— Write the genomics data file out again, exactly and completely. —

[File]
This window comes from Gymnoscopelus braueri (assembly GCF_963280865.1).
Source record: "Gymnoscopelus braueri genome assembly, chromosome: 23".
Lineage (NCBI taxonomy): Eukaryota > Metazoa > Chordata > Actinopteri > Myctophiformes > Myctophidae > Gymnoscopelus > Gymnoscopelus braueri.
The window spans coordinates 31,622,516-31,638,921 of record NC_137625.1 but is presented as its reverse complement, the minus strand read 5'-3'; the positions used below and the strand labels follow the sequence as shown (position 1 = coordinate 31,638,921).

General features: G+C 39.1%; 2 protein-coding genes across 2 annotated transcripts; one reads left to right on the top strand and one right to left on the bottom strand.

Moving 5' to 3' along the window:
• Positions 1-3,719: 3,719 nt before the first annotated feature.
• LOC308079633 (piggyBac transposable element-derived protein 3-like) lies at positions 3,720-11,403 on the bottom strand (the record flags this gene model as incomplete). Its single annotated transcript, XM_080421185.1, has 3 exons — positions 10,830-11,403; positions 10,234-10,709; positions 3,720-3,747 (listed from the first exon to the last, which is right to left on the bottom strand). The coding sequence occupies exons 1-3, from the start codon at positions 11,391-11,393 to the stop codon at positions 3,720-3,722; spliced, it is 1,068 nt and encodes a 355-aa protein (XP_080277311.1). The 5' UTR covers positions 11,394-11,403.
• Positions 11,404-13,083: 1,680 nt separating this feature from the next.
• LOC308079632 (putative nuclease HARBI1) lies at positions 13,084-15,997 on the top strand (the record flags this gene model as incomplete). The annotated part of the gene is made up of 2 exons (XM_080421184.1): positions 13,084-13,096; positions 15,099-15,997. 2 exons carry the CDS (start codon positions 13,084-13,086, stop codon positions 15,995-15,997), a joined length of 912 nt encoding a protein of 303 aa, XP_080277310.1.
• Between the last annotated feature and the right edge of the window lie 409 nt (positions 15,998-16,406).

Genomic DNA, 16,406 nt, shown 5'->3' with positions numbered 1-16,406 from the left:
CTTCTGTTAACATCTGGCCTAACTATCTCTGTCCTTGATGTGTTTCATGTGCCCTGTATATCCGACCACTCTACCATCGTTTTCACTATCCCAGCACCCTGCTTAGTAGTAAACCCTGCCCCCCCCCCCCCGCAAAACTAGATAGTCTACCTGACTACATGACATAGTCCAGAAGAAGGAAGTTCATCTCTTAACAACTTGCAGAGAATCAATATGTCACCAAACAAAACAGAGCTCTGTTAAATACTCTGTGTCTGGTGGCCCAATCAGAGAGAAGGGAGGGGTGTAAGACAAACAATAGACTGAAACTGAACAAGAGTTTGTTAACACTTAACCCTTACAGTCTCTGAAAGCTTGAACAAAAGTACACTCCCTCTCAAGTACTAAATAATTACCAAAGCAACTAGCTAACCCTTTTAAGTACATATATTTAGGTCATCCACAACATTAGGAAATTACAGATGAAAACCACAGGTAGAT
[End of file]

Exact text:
This window comes from Gymnoscopelus braueri (assembly GCF_963280865.1).
Source record: "Gymnoscopelus braueri genome assembly, chromosome: 23".
Lineage (NCBI taxonomy): Eukaryota > Metazoa > Chordata > Actinopteri > Myctophiformes > Myctophidae > Gymnoscopelus > Gymnoscopelus braueri.
The window spans coordinates 31,622,516-31,638,921 of record NC_137625.1 but is presented as its reverse complement, the minus strand read 5'-3'; the positions used below and the strand labels follow the sequence as shown (position 1 = coordinate 31,638,921).

General features: G+C 39.1%; 2 protein-coding genes across 2 annotated transcripts; one reads left to right on the top strand and one right to left on the bottom strand.

Moving 5' to 3' along the window:
• Positions 1-3,719: 3,719 nt before the first annotated feature.
• LOC308079633 (piggyBac transposable element-derived protein 3-like) lies at positions 3,720-11,403 on the bottom strand (the record flags this gene model as incomplete). Its single annotated transcript, XM_080421185.1, has 3 exons — positions 10,830-11,403; positions 10,234-10,709; positions 3,720-3,747 (listed from the first exon to the last, which is right to left on the bottom strand). The coding sequence occupies exons 1-3, from the start codon at positions 11,391-11,393 to the stop codon at positions 3,720-3,722; spliced, it is 1,068 nt and encodes a 355-aa protein (XP_080277311.1). The 5' UTR covers positions 11,394-11,403.
• Positions 11,404-13,083: 1,680 nt separating this feature from the next.
• LOC308079632 (putative nuclease HARBI1) lies at positions 13,084-15,997 on the top strand (the record flags this gene model as incomplete). The annotated part of the gene is made up of 2 exons (XM_080421184.1): positions 13,084-13,096; positions 15,099-15,997. 2 exons carry the CDS (start codon positions 13,084-13,086, stop codon positions 15,995-15,997), a joined length of 912 nt encoding a protein of 303 aa, XP_080277310.1.
• Between the last annotated feature and the right edge of the window lie 409 nt (positions 15,998-16,406).

Genomic DNA, 16,406 nt, shown 5'->3' with positions numbered 1-16,406 from the left:
CTTCTGTTAACATCTGGCCTAACTATCTCTGTCCTTGATGTGTTTCATGTGCCCTGTATATCCGACCACTCTACCATCGTTTTCACTATCCCAGCACCCTGCTTAGTAGTAAACCCTGCCCCCCCCCCCCCGCAAAACTAGATAGTCTACCTGACTACATGACATAGTCCAGAAGAAGGAAGTTCATCTCTTAACAACTTGCAGAGAATCAATATGTCACCAAACAAAACAGAGCTCTGTTAAATACTCTGTGTCTGGTGGCCCAATCAGAGAGAAGGGAGGGGTGTAAGACAAACAATAGACTGAAACTGAACAAGAGTTTGTTAACACTTAACCCTTACAGTCTCTGAAAGCTTGAACAAAAGTACACTCCCTCTCAAGTACTAAATAATTACCAAAGCAACTAGCTAACCCTTTTAAGTACATATATTTAGGTCATCCACAACATTAGGAAATTACAGATGAAAACCACAGGTAGAT